On Wednesday, my mind expanded and contracted.
Grayson prepared mushroom tea for two, and we sipped out hot drinks hesitantly. The taste of the mushrooms brought me back to around a year and a half ago, when I first ate them. That time was part revelation, part disappointment, as euphoria and visual effects led to awful stomach pain and an odd depressive state. This time, though...anything but disappointing.
After the mushrooms started to kick in, Max, Grayson, and I went on a walk through Long Beach. As we walked along the sidewalks of the residential streets, the world exploded with color. The houses in the neighborhood are small, mid-century homes with vibrant painted colors - blues, purples, greens. I continuously stopped with a child-like "Oh wow!", to pick the spiky seeds off of a tree, or look at flowers, or marvel at the day-glo luminosity of the houses. I couldn't help but smile the entire time.
Once back at the apartment, I settled into a beanbag in Grayson's room and stared at the ceiling for a good twenty minutes, the stucco swirling in baroque, ever-changing patterns, sometimes appearing translucent, allowing me to somehow see beyond. We put on Shpongle, an electronic group who make music specifically for tripping, and Koyanisqaatsi.
For a good hour or so, I lay on the beanbag, swaddled in blankets, watching the backs of my eyelids. The imagery was so vibrant I often questioned whether my eyes were truly closed. Figures appeared to be standing above my lying body, sometimes beckoning, sometimes making gruesome faces. Many of them were inexplicably Asian. I puzzled at the thought that I was somehow subconsciously birthing these images, that any image ever seen in my mind's eye is purely the work of my imagination. As the visual effects began to wear off, I opened my eyes and found that, as I stared at Grayson's face, his eyes were mouths, moving with each word he spoke. Didn't bother me at all.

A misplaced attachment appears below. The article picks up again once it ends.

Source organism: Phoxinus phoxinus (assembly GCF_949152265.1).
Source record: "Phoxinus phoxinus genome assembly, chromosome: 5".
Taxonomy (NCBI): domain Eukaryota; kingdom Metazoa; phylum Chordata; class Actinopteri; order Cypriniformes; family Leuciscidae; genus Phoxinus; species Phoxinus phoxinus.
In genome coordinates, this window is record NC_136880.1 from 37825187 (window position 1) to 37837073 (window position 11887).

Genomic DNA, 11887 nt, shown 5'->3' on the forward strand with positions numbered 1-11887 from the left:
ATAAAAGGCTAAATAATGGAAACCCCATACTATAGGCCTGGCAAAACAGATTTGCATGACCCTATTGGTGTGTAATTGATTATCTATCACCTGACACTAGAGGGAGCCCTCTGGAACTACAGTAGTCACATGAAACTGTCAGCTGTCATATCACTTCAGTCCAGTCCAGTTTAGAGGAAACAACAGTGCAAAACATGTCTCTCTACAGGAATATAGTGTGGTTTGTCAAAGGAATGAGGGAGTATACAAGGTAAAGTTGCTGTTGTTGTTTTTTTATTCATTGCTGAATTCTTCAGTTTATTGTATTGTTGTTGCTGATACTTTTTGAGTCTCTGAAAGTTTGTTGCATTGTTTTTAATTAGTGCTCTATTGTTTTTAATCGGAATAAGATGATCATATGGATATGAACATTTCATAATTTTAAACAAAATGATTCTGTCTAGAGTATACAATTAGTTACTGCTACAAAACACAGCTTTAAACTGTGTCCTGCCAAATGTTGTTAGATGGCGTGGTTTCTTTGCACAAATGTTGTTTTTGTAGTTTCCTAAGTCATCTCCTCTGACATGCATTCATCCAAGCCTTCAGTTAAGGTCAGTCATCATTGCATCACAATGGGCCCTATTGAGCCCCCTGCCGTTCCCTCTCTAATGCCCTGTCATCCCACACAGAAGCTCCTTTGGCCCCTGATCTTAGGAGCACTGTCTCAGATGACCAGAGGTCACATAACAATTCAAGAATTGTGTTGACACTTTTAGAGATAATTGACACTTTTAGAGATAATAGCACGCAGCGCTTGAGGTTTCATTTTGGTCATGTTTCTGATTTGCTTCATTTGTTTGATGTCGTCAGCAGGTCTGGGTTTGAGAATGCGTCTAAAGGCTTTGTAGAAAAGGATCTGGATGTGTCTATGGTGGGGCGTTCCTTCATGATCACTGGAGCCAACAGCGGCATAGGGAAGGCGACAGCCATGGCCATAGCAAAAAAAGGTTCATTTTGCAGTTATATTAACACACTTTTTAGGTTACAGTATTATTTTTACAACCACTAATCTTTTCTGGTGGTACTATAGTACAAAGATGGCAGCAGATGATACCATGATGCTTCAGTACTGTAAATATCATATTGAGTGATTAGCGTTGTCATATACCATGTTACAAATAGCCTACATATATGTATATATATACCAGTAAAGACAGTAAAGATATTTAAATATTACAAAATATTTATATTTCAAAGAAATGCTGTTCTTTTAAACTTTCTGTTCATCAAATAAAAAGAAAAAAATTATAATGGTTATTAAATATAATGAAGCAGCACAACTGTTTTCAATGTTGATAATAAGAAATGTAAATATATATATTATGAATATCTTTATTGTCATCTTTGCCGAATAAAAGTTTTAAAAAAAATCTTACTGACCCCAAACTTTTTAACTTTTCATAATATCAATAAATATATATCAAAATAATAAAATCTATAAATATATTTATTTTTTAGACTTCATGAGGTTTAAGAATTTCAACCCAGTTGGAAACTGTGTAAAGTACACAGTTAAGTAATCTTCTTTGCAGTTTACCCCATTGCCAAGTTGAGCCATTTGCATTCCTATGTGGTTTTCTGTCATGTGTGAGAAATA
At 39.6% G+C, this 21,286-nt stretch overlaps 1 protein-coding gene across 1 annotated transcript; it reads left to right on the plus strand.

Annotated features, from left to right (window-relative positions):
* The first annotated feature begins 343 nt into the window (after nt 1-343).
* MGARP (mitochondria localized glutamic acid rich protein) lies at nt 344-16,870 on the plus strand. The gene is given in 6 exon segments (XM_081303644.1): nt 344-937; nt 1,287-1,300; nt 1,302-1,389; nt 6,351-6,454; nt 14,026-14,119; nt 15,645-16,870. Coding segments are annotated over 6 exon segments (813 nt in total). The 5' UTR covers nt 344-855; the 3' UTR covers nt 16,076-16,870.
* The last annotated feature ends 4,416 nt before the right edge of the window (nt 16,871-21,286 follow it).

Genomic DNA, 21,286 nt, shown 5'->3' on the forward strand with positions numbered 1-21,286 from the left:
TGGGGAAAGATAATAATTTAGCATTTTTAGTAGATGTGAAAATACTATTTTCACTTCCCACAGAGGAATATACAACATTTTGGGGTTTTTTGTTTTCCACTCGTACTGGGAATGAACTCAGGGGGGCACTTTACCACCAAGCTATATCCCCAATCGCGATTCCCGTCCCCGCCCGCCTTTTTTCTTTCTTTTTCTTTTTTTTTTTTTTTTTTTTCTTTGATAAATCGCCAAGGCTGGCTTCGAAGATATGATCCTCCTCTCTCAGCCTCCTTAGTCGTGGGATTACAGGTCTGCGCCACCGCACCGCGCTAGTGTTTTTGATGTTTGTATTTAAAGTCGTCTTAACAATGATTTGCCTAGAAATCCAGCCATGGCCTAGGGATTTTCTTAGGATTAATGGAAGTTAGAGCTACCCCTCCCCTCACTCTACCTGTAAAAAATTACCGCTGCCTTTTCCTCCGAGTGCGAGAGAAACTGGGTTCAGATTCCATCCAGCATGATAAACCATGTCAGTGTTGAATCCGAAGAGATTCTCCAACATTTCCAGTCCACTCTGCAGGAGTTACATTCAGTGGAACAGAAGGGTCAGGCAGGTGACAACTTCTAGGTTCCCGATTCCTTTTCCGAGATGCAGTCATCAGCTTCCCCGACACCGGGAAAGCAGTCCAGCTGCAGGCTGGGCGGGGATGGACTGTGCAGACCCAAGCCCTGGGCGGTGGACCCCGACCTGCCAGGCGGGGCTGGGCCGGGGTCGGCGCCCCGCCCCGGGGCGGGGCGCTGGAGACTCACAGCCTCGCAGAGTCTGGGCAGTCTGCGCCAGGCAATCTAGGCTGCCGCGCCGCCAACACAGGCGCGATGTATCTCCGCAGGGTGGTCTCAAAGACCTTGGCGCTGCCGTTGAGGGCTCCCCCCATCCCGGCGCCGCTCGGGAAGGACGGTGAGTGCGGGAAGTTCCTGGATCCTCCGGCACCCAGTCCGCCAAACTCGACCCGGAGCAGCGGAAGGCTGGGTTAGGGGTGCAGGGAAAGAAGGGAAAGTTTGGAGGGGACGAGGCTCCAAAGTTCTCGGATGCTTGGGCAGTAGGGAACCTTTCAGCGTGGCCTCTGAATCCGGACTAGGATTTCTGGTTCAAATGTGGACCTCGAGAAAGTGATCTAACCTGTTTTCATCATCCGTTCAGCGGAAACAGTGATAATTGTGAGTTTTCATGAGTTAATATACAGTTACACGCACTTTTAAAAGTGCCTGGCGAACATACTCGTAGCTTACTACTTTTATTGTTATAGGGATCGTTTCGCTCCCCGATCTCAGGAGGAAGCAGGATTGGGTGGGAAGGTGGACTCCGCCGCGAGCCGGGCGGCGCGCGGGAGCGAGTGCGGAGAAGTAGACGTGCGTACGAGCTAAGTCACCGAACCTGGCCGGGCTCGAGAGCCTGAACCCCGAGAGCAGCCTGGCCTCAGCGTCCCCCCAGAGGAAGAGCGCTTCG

So, yeah, I had a good time.
A week or so prior, Grayson and I went on an adventure about Long Beach, going to a bookstore, record store, and vegan restaurant. The bookstore was one of those used types brimming with old paperbacks and dust, seemingly unorganized rows upon rows. In the back I found a few boxes inexplicably filled with some stranger's memorabilia from times past - old photos, a standard reply to a letter sent to John F. Kennedy, ancient football programs. Amongst it all, I found a number of pieces of black construction paper, glued to which were old photographs from what seems to be the teens to the 1920s and 30s. I was enamored by enough of these pictures that I bought a handful of them for five bucks. Here are some of my favorites:
( I wish I knew who these people were, or areCollapse )
A reminder for things to talk about next time, for it is far too late now to squeeze them in:
- John Featherstone
Until next time, though, those topics shall remain murky and unexplored. Much love to everyone; comment and let me know you exist.